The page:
Carol Jackson

Digital News Editor

Carol Jackson has been with WUNC since 2006. As Digital News Editor, she writes stories for, and helps reporters and hosts make digital versions of their radio stories. She is also responsible for sharing stories on social media. Previously, Carol spent eight years with WUNC's nationally syndicated show The Story with Dick Gordon, serving as Managing Editor and Interim Senior Producer.

During her career in media, she has won a number of awards for producing innovative media projects, including numerous EMMY citations and a WEBBY (commonly called The Oscars of the Internet). Previously, Carol served as Director of Educational Production for Maryland Public Television. She grew up in Epsom, NH and attended Emerson College in Boston.  Carol and her family are happy to be in North Carolina – near to her husband's extended family in Smithfield and Apex.

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Charlotte native Charlie Sifford was the first African-American to earn a PGA tour card. On Monday, President Obama honored Sifford with the Presidential Medal of Freedom, the nation’s highest civilian honor. Obama said Sifford is one of the country’s “trailblazers who bent the arc of our nation toward justice.”

Roadside meeting with Durham County farmer. North Carolina. He gives road directions by drawing the dirt with a stick. July 1939
Dorothea Lange / Library of Congress Call Number LC-USF34-020259

During the Great Depression, the federal government sent photographers around the country to meet Americans and document their lives. Those photographers took some 170,000 photographs throughout the latter half of the 1930s and into the 194os. The images they captured are among the most iconic of the era.

There's a new way to browse the images by state and even by county. The site is called Photogrammer and it was created by a team at Yale University.

Tamaulipas, Mexico, 1996 – Marisol daydreams at dusk while anticipating the arrival of more garbage trucks at the municipal dump
Janet Jarman

Immigration has taken center stage this week with President Obama's announcement of protection for some  children and families who entered the country illegally. In North Carolina, some area teachers have recently been trained to better understand the experience of such undocumented immigrants. The training is based on an extraordinary set of photos, taken over two decades, on both sides of the U.S./Mexico border.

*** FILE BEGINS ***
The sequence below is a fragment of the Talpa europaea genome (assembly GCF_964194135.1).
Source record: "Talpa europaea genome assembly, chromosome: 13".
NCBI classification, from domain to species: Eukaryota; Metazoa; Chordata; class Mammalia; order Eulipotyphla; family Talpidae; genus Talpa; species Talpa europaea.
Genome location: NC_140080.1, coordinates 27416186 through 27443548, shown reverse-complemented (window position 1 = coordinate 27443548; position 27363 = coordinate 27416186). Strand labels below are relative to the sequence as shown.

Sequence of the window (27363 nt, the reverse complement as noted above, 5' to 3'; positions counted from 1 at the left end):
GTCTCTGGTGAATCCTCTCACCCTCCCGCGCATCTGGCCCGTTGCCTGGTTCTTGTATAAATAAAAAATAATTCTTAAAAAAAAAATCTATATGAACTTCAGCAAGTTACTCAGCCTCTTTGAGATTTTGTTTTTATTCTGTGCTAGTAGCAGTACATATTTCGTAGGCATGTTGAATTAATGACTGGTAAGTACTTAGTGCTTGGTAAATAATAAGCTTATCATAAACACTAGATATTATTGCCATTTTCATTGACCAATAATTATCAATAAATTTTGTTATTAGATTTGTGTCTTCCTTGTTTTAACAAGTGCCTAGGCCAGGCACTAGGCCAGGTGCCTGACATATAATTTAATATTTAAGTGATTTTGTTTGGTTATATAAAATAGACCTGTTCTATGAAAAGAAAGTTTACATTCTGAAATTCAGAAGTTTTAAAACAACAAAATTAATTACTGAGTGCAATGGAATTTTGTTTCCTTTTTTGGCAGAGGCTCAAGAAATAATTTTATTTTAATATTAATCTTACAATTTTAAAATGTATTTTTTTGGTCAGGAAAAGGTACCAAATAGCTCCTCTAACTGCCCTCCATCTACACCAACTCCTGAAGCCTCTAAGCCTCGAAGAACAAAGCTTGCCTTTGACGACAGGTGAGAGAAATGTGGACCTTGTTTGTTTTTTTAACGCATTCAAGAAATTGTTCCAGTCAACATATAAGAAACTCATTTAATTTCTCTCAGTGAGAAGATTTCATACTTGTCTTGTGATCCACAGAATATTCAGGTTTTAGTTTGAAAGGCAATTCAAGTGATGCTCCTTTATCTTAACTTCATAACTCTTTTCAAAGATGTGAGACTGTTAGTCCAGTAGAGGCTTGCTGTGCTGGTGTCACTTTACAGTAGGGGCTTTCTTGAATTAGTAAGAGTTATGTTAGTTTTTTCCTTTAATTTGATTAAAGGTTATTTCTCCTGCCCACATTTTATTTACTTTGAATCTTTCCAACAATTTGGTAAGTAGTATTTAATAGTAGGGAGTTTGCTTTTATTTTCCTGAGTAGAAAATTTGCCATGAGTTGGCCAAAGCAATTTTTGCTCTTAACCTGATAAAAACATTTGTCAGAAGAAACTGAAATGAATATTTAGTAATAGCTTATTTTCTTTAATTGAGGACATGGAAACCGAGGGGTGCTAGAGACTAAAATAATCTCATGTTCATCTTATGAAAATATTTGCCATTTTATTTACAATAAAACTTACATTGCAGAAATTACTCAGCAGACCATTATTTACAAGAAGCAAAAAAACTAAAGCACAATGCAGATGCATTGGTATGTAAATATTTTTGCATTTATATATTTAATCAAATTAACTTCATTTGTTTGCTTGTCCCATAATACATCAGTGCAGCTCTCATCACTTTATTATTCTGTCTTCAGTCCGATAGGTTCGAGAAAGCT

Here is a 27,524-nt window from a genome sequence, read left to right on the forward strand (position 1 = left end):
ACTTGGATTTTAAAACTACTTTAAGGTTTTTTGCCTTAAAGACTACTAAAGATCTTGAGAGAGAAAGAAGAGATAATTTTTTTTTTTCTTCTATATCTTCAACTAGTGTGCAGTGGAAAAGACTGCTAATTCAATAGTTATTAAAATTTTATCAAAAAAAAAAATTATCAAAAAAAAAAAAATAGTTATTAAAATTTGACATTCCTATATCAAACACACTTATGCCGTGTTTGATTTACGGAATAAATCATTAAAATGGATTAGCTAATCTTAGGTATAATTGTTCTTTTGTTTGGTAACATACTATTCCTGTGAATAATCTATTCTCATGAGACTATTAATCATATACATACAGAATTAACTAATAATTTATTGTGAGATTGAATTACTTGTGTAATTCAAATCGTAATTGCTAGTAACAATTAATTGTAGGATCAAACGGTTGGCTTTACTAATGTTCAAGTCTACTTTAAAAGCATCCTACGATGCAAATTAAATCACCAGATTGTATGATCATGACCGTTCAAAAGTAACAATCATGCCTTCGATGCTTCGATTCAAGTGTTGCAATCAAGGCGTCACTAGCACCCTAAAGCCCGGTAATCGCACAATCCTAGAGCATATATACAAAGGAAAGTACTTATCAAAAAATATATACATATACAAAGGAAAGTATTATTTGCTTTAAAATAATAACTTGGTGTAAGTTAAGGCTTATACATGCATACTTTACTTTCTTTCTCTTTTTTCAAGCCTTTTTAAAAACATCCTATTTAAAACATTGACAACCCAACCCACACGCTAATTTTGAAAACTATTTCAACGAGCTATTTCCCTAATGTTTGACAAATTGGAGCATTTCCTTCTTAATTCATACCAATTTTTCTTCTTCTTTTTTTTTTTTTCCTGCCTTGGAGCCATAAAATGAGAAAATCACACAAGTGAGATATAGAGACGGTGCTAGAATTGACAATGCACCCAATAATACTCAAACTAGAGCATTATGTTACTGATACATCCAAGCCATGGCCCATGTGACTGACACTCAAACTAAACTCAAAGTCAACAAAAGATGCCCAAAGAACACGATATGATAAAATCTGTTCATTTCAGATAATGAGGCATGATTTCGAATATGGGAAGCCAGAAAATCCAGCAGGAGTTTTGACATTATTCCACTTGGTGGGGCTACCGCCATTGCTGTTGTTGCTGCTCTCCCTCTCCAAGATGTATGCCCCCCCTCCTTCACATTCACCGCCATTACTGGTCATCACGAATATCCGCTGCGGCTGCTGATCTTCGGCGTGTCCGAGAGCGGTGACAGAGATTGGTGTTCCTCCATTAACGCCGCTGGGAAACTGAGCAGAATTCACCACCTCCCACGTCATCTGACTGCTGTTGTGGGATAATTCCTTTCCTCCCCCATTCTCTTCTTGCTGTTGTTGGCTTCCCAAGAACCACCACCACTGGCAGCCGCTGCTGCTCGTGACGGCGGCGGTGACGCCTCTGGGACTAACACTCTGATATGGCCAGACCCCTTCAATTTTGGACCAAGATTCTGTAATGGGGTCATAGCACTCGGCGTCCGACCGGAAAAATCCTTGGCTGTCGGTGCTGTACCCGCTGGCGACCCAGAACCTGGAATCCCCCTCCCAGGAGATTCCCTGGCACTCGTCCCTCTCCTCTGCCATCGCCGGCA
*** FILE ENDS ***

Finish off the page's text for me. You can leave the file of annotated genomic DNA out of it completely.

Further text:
WUNC's Carol Jackson tells the story:

Ruins in Charleston, S.C., from the album Photographic Views of Sherman’s Campaign
George N. Barnard / David M. Rubenstein Rare Book & Manuscript Library, Duke University

Duke University recently acquired two stunning sets of photographs of the Civil War. Now, Duke Performances has commissioned a leading guitarist to set the images to music. The result is an intimate perspective on the cost of war.

NPR's award-winning correspondent is hosting her first-ever "Ask Me Anything" on Reddit today.

Linwood Watson, MD, Rex Express Care of Knightdale
Still from Youtube video

Several area doctors star in a new video that is getting some buzz online. The video aims to answer the question of when it's appropriate to go to urgent care, and when one should head to the emergency room:

The video features doctors from Rex Express Care in Knightdale, Holly Springs, Wakefield and Cary.

This is the story of how Jovian, a Coquerel’s sifaka, became the the "leaping, prancing otherworldly star" of the PBS KIDS show Zoboomafoo. Jovian died Monday at the Duke Lemur Center. He was 20 years old.

Megan Malkowski with hands raised, 2011
Will Folsom / Flickr/Creative Commons

All this week, many area colleges and universities are waiving their application fees. Costs usually run between $40 and $100 per application, so for those students who are applying to several schools, the savings can be substantial. Don't wait till the weekend, though. The special program ends on Friday, Nov. 14.